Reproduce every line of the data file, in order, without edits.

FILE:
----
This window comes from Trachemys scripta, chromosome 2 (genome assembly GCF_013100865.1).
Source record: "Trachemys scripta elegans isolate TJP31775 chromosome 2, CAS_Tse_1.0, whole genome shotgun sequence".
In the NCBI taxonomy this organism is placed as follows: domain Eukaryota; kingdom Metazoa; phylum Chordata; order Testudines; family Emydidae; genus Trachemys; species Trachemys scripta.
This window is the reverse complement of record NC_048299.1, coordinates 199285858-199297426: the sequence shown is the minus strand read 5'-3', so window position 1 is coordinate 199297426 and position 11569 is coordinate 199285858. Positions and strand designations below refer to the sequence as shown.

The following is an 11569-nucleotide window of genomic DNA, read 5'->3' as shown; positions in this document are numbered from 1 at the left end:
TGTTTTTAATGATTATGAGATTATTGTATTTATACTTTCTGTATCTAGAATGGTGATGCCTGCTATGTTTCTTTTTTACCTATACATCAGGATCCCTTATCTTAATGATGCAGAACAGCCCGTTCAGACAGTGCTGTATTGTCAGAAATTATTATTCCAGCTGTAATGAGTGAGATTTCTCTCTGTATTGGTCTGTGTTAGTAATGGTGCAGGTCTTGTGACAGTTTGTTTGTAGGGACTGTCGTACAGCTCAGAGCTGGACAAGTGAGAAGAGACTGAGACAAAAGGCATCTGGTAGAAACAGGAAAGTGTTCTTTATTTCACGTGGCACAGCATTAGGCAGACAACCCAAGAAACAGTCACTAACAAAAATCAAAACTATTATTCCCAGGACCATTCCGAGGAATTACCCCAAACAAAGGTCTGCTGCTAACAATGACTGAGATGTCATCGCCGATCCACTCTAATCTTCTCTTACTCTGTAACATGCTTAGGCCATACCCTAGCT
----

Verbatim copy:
This window comes from Trachemys scripta, chromosome 2 (genome assembly GCF_013100865.1).
Source record: "Trachemys scripta elegans isolate TJP31775 chromosome 2, CAS_Tse_1.0, whole genome shotgun sequence".
In the NCBI taxonomy this organism is placed as follows: domain Eukaryota; kingdom Metazoa; phylum Chordata; order Testudines; family Emydidae; genus Trachemys; species Trachemys scripta.
This window is the reverse complement of record NC_048299.1, coordinates 199285858-199297426: the sequence shown is the minus strand read 5'-3', so window position 1 is coordinate 199297426 and position 11569 is coordinate 199285858. Positions and strand designations below refer to the sequence as shown.

The following is an 11569-nucleotide window of genomic DNA, read 5'->3' as shown; positions in this document are numbered from 1 at the left end:
TGTTTTTAATGATTATGAGATTATTGTATTTATACTTTCTGTATCTAGAATGGTGATGCCTGCTATGTTTCTTTTTTACCTATACATCAGGATCCCTTATCTTAATGATGCAGAACAGCCCGTTCAGACAGTGCTGTATTGTCAGAAATTATTATTCCAGCTGTAATGAGTGAGATTTCTCTCTGTATTGGTCTGTGTTAGTAATGGTGCAGGTCTTGTGACAGTTTGTTTGTAGGGACTGTCGTACAGCTCAGAGCTGGACAAGTGAGAAGAGACTGAGACAAAAGGCATCTGGTAGAAACAGGAAAGTGTTCTTTATTTCACGTGGCACAGCATTAGGCAGACAACCCAAGAAACAGTCACTAACAAAAATCAAAACTATTATTCCCAGGACCATTCCGAGGAATTACCCCAAACAAAGGTCTGCTGCTAACAATGACTGAGATGTCATCGCCGATCCACTCTAATCTTCTCTTACTCTGTAACATGCTTAGGCCATACCCTAGCT